• 22. United States Environmental Protection Agency (US-EPA). USEPA method study 37 SW-846 method 3050 acid digestion of sediments, sludges, and soils. Washington, DC: U.S. Environmental Protection Agency; 1989.
  • 23. Chen H, Teng Y, Lu S, Wang Y, Wang J. Contamination features and health risk of soil heavy metals in China. Sci Total Environ. 2015;512-513:143-53. doi: 10.1016/j.scitotenv.2015.01.025. [PubMed: 25617996].
  • 24. Chandrasekaran A, Ravisankar R, Harikrishnan N, Satapathy KK, Prasad MV, Kanagasabapathy KV. Multivariate statistical analysis of heavy metal concentration in soils of Yelagiri Hills, Tamilnadu, India--spectroscopical approach. Spectrochim Acta A Mol Biomol Spectrosc. 2015;137:589-600. doi: 10.1016/j.saa.2014.08.093. [PubMed: 25240831].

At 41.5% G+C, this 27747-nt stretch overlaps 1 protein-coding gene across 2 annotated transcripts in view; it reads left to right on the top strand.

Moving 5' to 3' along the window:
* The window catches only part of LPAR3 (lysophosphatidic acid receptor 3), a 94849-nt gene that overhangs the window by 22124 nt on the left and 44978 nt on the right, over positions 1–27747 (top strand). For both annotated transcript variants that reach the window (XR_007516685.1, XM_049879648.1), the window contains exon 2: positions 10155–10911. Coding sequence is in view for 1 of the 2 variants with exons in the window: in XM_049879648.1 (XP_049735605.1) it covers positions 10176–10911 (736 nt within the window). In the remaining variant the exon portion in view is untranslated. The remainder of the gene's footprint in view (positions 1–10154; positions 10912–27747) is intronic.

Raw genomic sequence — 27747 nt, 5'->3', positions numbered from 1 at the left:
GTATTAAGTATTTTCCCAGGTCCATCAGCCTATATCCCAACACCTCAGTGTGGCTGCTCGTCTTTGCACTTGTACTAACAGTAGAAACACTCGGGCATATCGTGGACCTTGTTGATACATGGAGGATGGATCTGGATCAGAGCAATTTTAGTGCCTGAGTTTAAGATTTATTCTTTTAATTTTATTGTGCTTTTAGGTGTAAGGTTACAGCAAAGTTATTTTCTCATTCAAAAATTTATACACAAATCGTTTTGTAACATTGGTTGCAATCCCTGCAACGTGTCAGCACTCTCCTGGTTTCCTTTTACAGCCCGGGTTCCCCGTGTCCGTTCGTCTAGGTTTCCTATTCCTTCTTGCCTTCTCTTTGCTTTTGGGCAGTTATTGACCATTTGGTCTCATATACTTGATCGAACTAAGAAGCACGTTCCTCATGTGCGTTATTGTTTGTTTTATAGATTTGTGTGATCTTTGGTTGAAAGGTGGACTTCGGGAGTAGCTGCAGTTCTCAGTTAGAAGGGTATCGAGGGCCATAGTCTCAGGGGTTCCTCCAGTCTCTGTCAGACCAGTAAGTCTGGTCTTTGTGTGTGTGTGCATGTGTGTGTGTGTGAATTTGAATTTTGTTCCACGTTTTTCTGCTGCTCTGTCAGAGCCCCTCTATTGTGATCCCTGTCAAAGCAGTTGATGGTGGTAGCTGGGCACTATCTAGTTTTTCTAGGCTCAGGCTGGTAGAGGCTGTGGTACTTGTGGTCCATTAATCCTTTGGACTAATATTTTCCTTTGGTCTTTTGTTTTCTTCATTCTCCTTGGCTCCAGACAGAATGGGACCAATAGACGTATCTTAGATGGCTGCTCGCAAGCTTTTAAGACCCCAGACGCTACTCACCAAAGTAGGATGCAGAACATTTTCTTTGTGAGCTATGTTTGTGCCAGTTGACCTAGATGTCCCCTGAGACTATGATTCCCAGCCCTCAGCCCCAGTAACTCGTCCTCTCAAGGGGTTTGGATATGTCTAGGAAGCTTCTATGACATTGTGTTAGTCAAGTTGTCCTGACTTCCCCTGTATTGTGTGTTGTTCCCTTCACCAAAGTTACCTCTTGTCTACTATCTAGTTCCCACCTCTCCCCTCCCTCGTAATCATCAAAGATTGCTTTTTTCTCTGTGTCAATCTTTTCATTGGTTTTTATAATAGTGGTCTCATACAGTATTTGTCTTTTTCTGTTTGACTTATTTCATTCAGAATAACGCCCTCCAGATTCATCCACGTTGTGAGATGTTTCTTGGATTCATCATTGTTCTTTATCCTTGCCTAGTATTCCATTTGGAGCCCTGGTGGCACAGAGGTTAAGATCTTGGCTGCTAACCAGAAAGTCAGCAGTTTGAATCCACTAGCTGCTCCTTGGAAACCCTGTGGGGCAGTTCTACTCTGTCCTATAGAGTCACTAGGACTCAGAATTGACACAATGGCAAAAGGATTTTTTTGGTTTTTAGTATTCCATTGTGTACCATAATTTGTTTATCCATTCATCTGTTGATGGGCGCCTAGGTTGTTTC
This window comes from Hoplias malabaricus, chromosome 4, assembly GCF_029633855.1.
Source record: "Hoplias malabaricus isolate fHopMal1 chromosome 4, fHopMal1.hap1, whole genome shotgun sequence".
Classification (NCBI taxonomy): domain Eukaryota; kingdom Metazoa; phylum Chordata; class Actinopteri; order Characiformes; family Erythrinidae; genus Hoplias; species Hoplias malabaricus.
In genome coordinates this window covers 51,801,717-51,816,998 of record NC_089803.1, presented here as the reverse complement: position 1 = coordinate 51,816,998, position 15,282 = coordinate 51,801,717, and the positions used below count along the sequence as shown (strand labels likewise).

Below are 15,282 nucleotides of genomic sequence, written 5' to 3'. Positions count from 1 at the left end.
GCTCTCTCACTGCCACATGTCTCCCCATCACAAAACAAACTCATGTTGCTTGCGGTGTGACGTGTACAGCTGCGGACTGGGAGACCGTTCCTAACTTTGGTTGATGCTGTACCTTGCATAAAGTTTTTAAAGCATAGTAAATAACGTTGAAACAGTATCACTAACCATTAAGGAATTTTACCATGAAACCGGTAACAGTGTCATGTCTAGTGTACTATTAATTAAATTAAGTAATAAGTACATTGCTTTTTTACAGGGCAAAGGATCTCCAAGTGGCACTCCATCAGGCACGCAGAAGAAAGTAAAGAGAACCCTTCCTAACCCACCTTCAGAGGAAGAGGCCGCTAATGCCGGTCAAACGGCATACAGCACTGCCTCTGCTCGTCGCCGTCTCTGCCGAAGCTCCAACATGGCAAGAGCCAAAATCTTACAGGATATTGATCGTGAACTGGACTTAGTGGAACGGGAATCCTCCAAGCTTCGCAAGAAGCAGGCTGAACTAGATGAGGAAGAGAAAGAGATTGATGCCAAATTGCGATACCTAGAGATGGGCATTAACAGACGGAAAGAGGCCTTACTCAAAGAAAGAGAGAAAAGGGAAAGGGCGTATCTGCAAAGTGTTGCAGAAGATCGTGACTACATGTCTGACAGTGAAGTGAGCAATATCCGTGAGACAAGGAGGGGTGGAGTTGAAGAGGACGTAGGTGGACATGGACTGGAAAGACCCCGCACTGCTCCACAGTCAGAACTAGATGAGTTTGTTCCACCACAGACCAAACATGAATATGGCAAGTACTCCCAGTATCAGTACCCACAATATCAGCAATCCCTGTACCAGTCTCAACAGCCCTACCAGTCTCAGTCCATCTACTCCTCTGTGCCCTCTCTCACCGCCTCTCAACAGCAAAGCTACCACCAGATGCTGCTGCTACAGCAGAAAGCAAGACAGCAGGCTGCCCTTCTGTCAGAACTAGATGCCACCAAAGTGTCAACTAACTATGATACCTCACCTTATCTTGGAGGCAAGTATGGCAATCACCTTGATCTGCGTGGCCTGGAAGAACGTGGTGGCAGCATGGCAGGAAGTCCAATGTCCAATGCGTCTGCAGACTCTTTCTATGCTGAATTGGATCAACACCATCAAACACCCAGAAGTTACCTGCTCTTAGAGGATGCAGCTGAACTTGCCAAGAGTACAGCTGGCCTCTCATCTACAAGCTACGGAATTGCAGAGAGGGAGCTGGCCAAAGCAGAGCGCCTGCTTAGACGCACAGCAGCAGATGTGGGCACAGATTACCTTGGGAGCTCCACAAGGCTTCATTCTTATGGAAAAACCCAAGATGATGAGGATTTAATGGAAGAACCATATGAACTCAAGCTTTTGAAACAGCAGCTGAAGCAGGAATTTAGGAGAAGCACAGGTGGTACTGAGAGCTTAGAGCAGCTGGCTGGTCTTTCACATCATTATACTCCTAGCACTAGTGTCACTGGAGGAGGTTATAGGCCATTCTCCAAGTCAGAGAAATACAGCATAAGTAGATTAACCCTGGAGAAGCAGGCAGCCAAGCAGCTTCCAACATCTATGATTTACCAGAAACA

• 25. Vega FA, Covelo EF, Cerqueira B, Andrade ML. Enrichment of marsh soils with heavy metals by effect of anthropic pollution. J Hazard Mater. 2009;170(2-3):1056-63. doi: 10.1016/j.jhazmat.2009.05.074. [PubMed: 19525065].
  • 26. Aiman U, Mahmood A, Waheed S, Malik RN. Enrichment, geo-accumulation and risk surveillance of toxic metals for different environmental compartments from Mehmood Booti dumping site, Lahore city, Pakistan. Chemosphere. 2016;144:2229-37. doi: 10.1016/j.chemosphere.2015.10.077. [PubMed: 26598991].
  • 27. Vallejo Toro PP, Vasquez Bedoya LF, Correa ID, Bernal Franco GR, Alcantara-Carrio J, Palacio Baena JA. Impact of terrestrial mining and intensive agriculture in pollution of estuarine surface sediments: Spatial distribution of trace metals in the Gulf of Uraba, Colombia. Mar Pollut Bull. 2016;111(1-2):311-20. doi: 10.1016/j.marpolbul.2016.06.093. [PubMed: 27423441].